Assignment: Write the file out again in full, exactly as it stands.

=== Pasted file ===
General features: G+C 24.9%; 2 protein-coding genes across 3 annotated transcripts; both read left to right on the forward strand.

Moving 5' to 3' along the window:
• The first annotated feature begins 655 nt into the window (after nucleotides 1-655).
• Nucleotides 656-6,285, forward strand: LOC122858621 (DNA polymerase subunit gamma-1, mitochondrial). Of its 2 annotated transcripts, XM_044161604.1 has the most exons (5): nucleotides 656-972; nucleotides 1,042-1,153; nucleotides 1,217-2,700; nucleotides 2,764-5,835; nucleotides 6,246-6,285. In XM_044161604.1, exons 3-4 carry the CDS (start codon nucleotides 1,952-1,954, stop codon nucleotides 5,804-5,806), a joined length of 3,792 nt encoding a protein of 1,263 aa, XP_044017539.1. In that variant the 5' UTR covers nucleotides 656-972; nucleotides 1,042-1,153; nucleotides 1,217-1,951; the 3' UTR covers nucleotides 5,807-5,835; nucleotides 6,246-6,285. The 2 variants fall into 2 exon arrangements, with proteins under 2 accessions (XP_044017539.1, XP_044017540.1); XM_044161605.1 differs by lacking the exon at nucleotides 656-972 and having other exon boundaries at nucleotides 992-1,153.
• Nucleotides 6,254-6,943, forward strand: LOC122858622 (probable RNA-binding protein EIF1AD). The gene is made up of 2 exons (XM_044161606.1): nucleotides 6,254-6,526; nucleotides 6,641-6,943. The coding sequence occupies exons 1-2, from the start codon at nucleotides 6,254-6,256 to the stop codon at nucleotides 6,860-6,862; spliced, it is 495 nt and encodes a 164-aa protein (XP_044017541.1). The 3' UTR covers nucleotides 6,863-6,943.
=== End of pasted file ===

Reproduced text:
General features: G+C 24.9%; 2 protein-coding genes across 3 annotated transcripts; both read left to right on the forward strand.

Moving 5' to 3' along the window:
• The first annotated feature begins 655 nt into the window (after nucleotides 1-655).
• Nucleotides 656-6,285, forward strand: LOC122858621 (DNA polymerase subunit gamma-1, mitochondrial). Of its 2 annotated transcripts, XM_044161604.1 has the most exons (5): nucleotides 656-972; nucleotides 1,042-1,153; nucleotides 1,217-2,700; nucleotides 2,764-5,835; nucleotides 6,246-6,285. In XM_044161604.1, exons 3-4 carry the CDS (start codon nucleotides 1,952-1,954, stop codon nucleotides 5,804-5,806), a joined length of 3,792 nt encoding a protein of 1,263 aa, XP_044017539.1. In that variant the 5' UTR covers nucleotides 656-972; nucleotides 1,042-1,153; nucleotides 1,217-1,951; the 3' UTR covers nucleotides 5,807-5,835; nucleotides 6,246-6,285. The 2 variants fall into 2 exon arrangements, with proteins under 2 accessions (XP_044017539.1, XP_044017540.1); XM_044161605.1 differs by lacking the exon at nucleotides 656-972 and having other exon boundaries at nucleotides 992-1,153.
• Nucleotides 6,254-6,943, forward strand: LOC122858622 (probable RNA-binding protein EIF1AD). The gene is made up of 2 exons (XM_044161606.1): nucleotides 6,254-6,526; nucleotides 6,641-6,943. The coding sequence occupies exons 1-2, from the start codon at nucleotides 6,254-6,256 to the stop codon at nucleotides 6,860-6,862; spliced, it is 495 nt and encodes a 164-aa protein (XP_044017541.1). The 3' UTR covers nucleotides 6,863-6,943.